TruShield Insurance for small businesses
3 minute read

As a carpenter, your business faces a unique set of risks and hazards. This line of work may involve the operation of heavy or technical machinery, The use of tools, as well as manual labour in harsh conditions. The Canadian Centre for Occupational Health and Safety (CCOHS) classifies carpentry as performing one or more of the following:

  • Measure, cut, shape, assemble, and join materials.
  • Read, prepare, and interpret blueprints and drawings.
  • Prepare cost estimates and documentation for clients.
  • Use, clean, and maintain various equipment and tools.

The Government of Canada projects that from 2017-2026 there will be 27,800 new job openings for carpenters.  As this industry continues to grow and evolve, so do the associated risks. Whether you are thinking of going into business, currently operate a business, or actively work as a carpenter, health and safety should be a primary concern.

Are you ready to get your hands dirty and build a solid carpentry risk assessment program? Lay down a strong foundation with the guidelines below.

Step 1: Assessing your risks

A good carpentry risk assessment will consider unsafe situations where health and safety may be compromised. This includes but isn’t limited to:

  • Exposure to loud noise from machinery and tools.
  • Exposure to moulds, fungi and bacteria that could cause dermatitis, allergic reactions, or respiratory problems.
  • Exposure to certain carcinogens that can cause cancer, including wood dust.
  • Risk of pain or injury from working in awkward positions, performing repetitive tasks, or lifting.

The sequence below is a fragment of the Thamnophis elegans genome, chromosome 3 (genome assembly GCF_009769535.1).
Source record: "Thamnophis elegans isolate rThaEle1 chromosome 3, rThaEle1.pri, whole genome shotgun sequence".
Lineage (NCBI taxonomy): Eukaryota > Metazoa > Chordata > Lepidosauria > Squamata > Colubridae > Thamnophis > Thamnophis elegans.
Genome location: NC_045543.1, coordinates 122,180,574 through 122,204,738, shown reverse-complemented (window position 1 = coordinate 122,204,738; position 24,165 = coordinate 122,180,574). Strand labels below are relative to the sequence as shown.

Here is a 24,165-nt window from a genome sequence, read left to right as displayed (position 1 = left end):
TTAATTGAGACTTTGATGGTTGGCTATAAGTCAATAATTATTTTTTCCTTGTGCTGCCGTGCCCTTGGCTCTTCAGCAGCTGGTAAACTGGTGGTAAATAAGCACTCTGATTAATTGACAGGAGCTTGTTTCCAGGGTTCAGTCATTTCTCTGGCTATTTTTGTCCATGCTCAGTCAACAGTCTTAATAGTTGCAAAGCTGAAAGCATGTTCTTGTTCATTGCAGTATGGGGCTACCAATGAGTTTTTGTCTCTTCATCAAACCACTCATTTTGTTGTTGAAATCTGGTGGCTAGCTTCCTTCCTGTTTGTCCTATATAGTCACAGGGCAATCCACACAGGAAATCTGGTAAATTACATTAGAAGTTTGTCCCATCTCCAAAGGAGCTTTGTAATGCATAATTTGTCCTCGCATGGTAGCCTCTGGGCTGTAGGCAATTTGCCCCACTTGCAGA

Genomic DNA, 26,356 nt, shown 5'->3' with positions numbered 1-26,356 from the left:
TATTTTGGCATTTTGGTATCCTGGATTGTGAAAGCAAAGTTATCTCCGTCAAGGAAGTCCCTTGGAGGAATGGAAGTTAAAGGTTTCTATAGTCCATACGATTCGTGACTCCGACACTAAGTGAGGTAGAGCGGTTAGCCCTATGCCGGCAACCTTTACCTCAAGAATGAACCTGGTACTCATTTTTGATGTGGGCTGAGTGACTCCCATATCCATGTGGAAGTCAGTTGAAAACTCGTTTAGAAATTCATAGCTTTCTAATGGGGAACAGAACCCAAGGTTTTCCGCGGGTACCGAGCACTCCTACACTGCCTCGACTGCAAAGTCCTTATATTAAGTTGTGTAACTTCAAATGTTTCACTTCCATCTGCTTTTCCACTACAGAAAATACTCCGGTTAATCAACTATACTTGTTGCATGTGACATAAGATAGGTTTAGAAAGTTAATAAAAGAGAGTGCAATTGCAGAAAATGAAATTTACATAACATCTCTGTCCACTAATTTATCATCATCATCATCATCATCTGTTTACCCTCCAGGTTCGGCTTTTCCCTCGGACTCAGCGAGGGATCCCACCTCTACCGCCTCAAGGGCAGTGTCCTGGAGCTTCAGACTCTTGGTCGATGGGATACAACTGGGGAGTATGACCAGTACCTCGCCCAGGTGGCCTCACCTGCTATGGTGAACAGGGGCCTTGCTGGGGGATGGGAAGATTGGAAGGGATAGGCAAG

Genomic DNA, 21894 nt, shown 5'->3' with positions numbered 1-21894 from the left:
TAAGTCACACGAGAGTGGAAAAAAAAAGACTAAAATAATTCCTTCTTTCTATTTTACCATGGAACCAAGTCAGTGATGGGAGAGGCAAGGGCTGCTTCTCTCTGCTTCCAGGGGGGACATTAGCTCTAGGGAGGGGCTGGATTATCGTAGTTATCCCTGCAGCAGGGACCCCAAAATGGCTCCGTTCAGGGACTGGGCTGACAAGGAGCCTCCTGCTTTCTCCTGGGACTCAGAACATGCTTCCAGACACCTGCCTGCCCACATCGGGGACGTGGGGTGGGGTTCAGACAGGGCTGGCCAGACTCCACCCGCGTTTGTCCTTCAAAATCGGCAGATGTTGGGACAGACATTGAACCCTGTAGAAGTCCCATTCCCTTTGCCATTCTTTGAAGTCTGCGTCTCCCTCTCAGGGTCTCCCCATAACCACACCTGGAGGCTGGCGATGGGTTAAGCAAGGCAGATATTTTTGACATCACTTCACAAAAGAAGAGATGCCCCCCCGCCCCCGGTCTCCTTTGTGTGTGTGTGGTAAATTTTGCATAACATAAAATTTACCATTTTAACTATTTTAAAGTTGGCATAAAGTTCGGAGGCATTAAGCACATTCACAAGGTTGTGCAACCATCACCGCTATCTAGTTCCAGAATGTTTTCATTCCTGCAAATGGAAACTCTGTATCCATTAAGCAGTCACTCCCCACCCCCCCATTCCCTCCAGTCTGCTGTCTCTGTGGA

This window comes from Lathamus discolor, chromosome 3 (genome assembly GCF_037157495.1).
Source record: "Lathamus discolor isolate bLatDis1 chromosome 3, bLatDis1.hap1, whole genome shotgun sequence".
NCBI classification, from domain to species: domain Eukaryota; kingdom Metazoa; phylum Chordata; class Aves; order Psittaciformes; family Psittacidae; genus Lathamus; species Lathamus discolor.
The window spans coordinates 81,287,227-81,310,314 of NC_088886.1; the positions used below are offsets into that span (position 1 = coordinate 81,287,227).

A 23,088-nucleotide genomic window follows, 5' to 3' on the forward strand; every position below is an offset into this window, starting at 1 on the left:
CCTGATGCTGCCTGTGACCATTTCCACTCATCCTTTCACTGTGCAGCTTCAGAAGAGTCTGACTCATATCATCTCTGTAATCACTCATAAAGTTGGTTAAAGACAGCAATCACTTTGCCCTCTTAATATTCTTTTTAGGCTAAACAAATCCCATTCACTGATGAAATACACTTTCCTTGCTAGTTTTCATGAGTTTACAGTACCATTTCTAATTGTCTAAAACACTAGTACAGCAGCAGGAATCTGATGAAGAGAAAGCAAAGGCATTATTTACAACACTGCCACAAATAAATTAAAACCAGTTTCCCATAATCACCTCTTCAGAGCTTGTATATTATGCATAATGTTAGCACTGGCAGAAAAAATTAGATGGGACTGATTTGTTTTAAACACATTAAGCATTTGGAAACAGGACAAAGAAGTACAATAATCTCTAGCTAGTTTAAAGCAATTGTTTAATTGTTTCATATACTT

• Risk of eye injury from flying particles.
  • Exposure to extreme temperatures when working outdoors.

Look around at your environment. What type of materials are you working with? What do you use to do your work and where are you? Asking yourself these questions will assist in the management of your property and team of carpenters and ultimately help avoid fires, thefts, and injury.

Here are a few examples of questions to assess your equipment and materials:

  • Do I work with any flammable or combustible liquids? If so, how do I currently store them?
  • Do I follow safe lifting techniques?
  • Am I following current CCOHS standards when it comes to safe handling of tools and equipment?
  • How do I currently dispose of waste and debris?
  • Am I properly regulating the amount of materials onsite? Are they being properly stored and secured?
  • Is there a clear emergency procedure? Do I have this posted in a visible place?

Next, think about your team. Whether your carpenters have been in the field for years or have just finished an apprenticeship program, consider periodic refresher training to brush up on health and safety as it relates to the workplace. If you work with woodworking machines or hand and/or powered hand tools, ensure all workers know how to safely operate them and assess their skills.

Other questions you can ask to help assess your team of carpenters include:

  • Have I conducted thorough background checks on each worker?
  • Is everyone familiar with the common hazards associated with the equipment and/or materials we work with?